Public Relations Tips for Rescuers and Other Animal Folks
If there is anything to be learned from the Mutts & Moms debacle (and we are NOT going to rehash it) it is that most animal rescuers and other groups serving animals are not public relations savvy. Most of us who work with animals prefer to avoid those kinds of human interactions that involve dealing with the press.
As some of you may know, among my various activities, I have worked in public relations for going on two decades. So I thought I would offer you some public relations basics. These tips are designed to help you be ready when the media strikes.
Have an emergency public relations plan
You may never need it but if you are involved with an organization you should have an emergency pr plan in place so there is no fumbling around during the crucial first few hours of a pr emergency. Who should speak for your organization? Who is the back-up person in case that first person is unavailable?
Speak to the media as soon as possible after a pr emergency erupts
Oftentimes the first person or group to speak to an issue sets the tone for the media and the public. If you wait until the other side has had face time with the media then you are battling up out of a relative hole. Instead of framing the issues in your favor, the other side has already had time to subtly or not-so-subtly bias the media and public in their favor. Also, the less accurate information you put out there, the more likely that inaccurate information will arise. Remember, people don't like a news vaccuum. If you don't fill that need for information for accurate info, rumors and inaccuracies will grow and spread.
Respond quickly to media requests
Media writers, reporters, producers and others are under extreme time constraints. If you get a call or email, respond ASAP! Even if you are not ready to talk to the reporter, call back or email back and ask for the questions. Then turn those questions around as quickly as possible. In other words, let the reporter or writer know you are paying attention to them and sensitive to their deadlines. I can't tell you how many times I have seen articles that leaned in one direction or the other simply because one group got in touch or stayed in touch with the reporter and the other side didn't. This isn't because the reporter was lazy or biased; he just didn't have all the information because one side was too slow to respond.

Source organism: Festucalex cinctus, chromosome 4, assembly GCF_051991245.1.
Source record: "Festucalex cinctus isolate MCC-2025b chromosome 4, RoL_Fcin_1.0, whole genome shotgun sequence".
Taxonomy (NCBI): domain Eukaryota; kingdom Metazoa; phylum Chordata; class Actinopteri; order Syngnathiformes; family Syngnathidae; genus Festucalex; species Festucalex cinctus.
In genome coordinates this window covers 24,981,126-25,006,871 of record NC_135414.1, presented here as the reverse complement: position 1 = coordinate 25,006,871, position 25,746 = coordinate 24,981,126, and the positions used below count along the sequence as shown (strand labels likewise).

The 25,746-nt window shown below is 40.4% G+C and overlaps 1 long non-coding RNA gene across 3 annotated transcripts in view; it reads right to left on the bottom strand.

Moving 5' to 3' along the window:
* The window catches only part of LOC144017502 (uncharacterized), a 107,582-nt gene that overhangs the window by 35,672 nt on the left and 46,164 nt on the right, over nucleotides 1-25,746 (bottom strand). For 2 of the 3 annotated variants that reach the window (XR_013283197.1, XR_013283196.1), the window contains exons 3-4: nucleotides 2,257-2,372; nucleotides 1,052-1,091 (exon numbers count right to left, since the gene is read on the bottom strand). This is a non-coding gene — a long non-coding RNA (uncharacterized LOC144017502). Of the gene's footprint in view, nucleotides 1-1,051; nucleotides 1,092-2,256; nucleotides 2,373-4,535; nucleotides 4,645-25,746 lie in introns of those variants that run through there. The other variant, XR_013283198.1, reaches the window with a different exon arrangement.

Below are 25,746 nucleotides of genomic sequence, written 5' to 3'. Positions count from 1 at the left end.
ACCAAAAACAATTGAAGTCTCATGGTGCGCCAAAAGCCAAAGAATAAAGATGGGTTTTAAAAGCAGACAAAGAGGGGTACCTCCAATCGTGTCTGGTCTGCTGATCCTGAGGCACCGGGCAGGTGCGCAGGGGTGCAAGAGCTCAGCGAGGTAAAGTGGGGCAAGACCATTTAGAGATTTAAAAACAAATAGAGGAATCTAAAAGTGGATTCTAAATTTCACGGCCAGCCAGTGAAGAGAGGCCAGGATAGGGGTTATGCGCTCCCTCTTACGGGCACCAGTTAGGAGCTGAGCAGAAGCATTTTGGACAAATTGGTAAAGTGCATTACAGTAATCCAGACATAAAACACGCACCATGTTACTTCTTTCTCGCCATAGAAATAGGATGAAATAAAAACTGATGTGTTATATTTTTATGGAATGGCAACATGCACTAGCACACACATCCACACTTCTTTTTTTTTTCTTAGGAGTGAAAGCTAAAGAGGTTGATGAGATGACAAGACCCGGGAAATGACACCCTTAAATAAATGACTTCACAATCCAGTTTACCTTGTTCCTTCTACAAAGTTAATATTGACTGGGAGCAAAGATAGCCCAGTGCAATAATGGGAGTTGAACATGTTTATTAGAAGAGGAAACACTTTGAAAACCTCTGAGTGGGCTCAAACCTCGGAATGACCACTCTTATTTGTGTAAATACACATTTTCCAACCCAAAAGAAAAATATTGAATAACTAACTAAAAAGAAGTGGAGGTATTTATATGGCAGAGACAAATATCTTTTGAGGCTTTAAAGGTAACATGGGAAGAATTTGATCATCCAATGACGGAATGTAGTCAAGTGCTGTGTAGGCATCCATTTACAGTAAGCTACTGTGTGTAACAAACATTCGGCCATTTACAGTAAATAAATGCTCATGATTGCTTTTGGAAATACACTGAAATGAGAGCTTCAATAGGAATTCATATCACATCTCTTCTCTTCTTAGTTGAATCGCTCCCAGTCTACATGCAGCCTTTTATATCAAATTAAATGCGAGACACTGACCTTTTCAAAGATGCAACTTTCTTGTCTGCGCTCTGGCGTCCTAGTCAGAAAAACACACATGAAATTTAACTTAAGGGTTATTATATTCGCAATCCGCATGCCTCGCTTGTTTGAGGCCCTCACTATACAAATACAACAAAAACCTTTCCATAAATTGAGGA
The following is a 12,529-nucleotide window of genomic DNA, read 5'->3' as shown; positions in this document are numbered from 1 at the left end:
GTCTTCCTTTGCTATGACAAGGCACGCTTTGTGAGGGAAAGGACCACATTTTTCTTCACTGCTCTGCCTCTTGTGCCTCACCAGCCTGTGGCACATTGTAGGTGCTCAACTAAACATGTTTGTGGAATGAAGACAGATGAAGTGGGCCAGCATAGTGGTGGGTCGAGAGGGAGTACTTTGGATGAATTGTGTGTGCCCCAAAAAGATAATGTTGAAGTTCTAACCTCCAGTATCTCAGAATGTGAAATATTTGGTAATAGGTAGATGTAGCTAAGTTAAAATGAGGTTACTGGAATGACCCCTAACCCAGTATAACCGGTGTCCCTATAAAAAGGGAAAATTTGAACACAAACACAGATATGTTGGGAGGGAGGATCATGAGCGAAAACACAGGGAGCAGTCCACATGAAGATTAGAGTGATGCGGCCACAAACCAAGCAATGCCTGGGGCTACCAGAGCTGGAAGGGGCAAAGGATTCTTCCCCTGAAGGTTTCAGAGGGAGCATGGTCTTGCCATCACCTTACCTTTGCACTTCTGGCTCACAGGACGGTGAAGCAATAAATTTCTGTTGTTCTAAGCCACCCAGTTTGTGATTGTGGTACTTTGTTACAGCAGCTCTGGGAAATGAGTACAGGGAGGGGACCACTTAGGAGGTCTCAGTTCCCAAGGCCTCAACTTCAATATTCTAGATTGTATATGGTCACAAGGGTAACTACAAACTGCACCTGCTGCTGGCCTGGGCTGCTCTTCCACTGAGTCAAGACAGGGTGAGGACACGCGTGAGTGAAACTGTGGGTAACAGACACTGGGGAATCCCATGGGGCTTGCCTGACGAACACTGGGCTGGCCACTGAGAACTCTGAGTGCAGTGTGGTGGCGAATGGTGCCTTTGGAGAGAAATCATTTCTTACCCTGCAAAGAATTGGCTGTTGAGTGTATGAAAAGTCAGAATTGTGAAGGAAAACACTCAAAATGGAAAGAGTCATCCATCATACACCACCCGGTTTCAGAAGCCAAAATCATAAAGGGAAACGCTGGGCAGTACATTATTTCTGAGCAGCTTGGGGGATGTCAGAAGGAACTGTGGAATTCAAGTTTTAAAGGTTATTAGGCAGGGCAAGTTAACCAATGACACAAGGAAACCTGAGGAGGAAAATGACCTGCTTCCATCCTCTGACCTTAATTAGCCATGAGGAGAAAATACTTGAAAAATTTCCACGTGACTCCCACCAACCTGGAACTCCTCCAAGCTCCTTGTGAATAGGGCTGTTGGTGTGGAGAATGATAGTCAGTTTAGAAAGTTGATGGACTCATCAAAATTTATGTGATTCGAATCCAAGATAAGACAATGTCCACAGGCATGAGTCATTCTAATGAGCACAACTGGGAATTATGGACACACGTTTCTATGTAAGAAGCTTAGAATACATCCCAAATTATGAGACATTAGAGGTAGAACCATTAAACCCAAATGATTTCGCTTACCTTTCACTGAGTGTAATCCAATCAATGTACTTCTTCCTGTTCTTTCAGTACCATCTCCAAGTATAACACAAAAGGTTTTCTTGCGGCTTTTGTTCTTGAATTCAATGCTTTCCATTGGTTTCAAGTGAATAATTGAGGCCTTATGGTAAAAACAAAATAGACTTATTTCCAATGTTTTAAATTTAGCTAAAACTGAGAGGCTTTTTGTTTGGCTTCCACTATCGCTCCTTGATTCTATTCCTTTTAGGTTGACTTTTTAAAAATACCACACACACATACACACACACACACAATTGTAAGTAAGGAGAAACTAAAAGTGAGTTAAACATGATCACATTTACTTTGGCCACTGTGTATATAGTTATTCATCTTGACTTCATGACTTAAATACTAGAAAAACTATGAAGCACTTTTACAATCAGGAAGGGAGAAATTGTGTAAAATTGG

Prepare yourself for all potential questions before going head to head with the media
Spend an hour or two before you begin media interviews by having one person or a few people familiar with the situation asking you the hardest questions they can devise. This pre-grilling will help to prepare you when those same questions come from reporters or interviewers. You'll feel more prepared and ready. The worst thing you can do in front of cameras is hem and haw as you try to frame your answers on the fly.
Have pictures available for the media
Today's media is extremely visual. They will want pictures. Larger press will want to take their own but smaller media will often be happy to take what they're offered to speed things along. Have your photos ready for them. This goes back to showing the issue according to your side.
Never, ever lie to the media
Although I will tell you to make sure your side of the issue or controversy is very clear, I will also tell you to never lie to the media. You don't have to air your dirty laundry for the evening news but if you get a direct question either tell the truth or decline to answer.
I hope you never face a situation where you need these tips but if you do, I hope you're prepared.
BTW, if you want to share these tips please credit the For Love of Dog Blog. You're welcome to share them but please make sure your readers know their origin.